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Storming Frank keeps his cool

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A blistering drive from Brandon Frank in the 125cc Shifter class final helped ensure that the Keen Hamilton Grand Prix made a triumphant return after a 12-year hiatus yesterday.

Frank displayed patience, maturity and unmatched speed as he doggedly chipped away at Shannon Caisey's early lead, overtaking his rival with about three laps to go to claim the chequered flag on Front Street.

The 27-year-old's patience was mirrored by the thousands of spectators whose spirits refused to be dampened by the showers that delayed the racing for more than an hour, with the Corporation of Hamilton granting the Bermuda Karting Club a 7pm extension in which to complete the two-day event.

But with 13 of the BKC's fastest hurtling through Hamilton, bumper-to-bumper, at speeds of up to 72 miles per hour in the Shifter karts — the quickest of the classes — it is hard to imagine anyone arguing that the action was not well worth the wait.

Based on the combined points of the previous day's three heats, the starting grid had Caisey in pole with Scott Barnes, the BKC president and red-hot favourite having earlier cruised to a comfortable win in the Tag Senior class, in second.

It was Frank, however, who overcame a slow start to secure the bragging rights in the weekend's prestige race, crossing the finish line in a time of 8min 9.016sec, with Caisey having to settle for second in 8:10.523 and Rian Lindo rounding out the top three.

Frank, who came second behind Barnes in this season's Shifters Championship, admitted that a cool head was required amid the chaos surrounding him with five of the starters dropping out with either mechanical issues or as a result of errors.

“I loved that win as it wasn't an easy race and I had to push hard from the start,” Frank said.

“I had a little hiccup in the first few laps and I had to get into the race by using my head. I saw that Shannon had a good lead but I just kept pushing harder with every lap until I had him.”

Frank, who raced in the previous Grand Prix in 2002 as a 15-year-old, only recently returned to competing after a four-year break but insisted that he always felt confident of victory.

“This is the biggest race of the season and [the team] have been doing well down at Southside, pulling off a second [in the Shifters], so I came to Front Street saying ‘I've got to win this.'

“The fans helped hype me up and that's what gets me in the racing mode. It's just an amazing feeling to have pulled off the victory.”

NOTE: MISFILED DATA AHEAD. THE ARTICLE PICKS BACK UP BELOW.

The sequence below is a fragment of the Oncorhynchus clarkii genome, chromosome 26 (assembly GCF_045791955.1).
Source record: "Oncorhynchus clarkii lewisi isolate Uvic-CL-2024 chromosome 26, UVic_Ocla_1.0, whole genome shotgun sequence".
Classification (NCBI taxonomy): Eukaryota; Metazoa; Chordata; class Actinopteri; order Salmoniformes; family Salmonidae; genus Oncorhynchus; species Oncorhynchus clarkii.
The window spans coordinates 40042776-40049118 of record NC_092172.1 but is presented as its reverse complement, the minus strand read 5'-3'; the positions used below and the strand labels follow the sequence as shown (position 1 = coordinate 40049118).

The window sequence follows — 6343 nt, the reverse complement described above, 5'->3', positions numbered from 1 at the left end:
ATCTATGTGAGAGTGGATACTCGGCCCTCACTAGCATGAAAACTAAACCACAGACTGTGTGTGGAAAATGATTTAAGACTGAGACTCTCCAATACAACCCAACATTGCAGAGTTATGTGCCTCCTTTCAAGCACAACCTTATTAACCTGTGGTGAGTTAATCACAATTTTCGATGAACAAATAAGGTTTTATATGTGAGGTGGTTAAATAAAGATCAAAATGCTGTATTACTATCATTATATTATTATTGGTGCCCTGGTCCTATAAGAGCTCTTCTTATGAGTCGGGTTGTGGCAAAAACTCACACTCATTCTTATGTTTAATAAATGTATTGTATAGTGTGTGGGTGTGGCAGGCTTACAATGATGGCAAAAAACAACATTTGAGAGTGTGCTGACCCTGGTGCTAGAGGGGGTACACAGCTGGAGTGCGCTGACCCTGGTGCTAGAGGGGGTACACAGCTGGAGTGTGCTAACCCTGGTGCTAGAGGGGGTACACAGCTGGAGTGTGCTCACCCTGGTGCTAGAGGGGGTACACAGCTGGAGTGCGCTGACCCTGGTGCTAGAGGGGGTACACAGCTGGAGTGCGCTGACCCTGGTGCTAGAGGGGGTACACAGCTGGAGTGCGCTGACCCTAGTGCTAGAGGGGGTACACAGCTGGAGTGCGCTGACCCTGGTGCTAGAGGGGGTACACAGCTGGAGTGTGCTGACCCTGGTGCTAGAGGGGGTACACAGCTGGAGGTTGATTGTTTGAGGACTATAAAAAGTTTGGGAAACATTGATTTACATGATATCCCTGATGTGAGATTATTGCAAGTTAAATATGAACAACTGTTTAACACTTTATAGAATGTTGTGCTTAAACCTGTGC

Barnes refused to be downbeat despite finishing a disappointing eighth and insisted that he was more than happy that the race had produced sufficient thrills and spills to entertain the crowd.

“That's what happens when you have five fast drivers all up front and tell them to go at it for the win,” Barnes said.

“It was anyone's race and it was a great battle — I'm sure it was fun to watch. There was a lot of hard racing with a lot of bumping and that's what this sport is all about.”

Although Barnes, who intends to take a back seat in 2015 to concentrate on running the club and racing in the United States, was unable to defend the Shifter class title he won at the 2002 Grand Prix, he did claim honours in the Tag Senior final, finishing in 8:44.391, more than seven seconds ahead of teenager Stephen Corrado.

“It was just a matter of the kart holding together and me hitting my points and not making any stupid mistakes,” Barnes said of his win.

Zavier Smith won the “most chaotic race of his life” in the Junior Clone class final, with the 12-year-old having to stage an inspired comeback after spinning out on the first corner.

“I had to work my way through the field and it was pretty difficult trying to get through the other crashes that were taking place,” said Smith, who finished ahead of Blake Horseman in second and third place Lucas Bridges.

“It was the most chaotic race of my whole life and it feels awesome to have won.”

In the Junior Cadet and the Junior Tag finals, which shared the track at the same time, D'Nico Durrant and Owen DeCosta both reigned supreme.

Barnes said that he was hopeful the Grand Prix would return next year and thanked the spectators, sponsors and Corporation of Hamilton for ensuring that the event's long-awaited return was a memorable one.

“It was great to see Front Street four deep all the way down, especially after more than an hour of rain.” Barnes said.

“That's what it's all about, putting on a show for Bermuda and keeping everyone safe.

“The ambulance didn't have to move all weekend which is the most important thing, and hopefully we will be back next year.”

Photograph by Akil Simmons Pedal to the metal: Barnes, front, hurtles down Front Street in a Tag Senior class heat on Saturday
Grand Prix. (Photo by Akil Simmons)
Grand Prix. (Photo by Akil Simmons)
Grand Prix. (Photo by Akil Simmons)
Grand Prix:125cc Shifter Class Rian Lindo. (Photo by Akil Simmons)
Grand Prix:125cc Shifter Class Rian Lindo. (Photo by Akil Simmons)
Grand Prix. (Photo by Akil Simmons)
Grand Prix. (Photo by Akil Simmons)
Grand Prix: 125cc Shifter Class Scott Barnes.(Photo by Akil Simmons)
Grand Prix: # 82 Senior Tag Class Kenneth Harrison. (Photo by Akil Simmons)
Grand Prix: 125cc Shifter Class Anthony Bean.(Photo by Akil Simmons)
Grand Prix. (Photo by Akil Simmons)
Grand Prix. (Photo by Akil Simmons)
Grand Prix. (Photo by Akil Simmons)
Grand Prix: 125cc Shifter Class Scott Barnes.(Photo by Akil Simmons)

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Published June 02, 2014 at 9:00 am (Updated June 02, 2014 at 2:12 am)

Storming Frank keeps his cool

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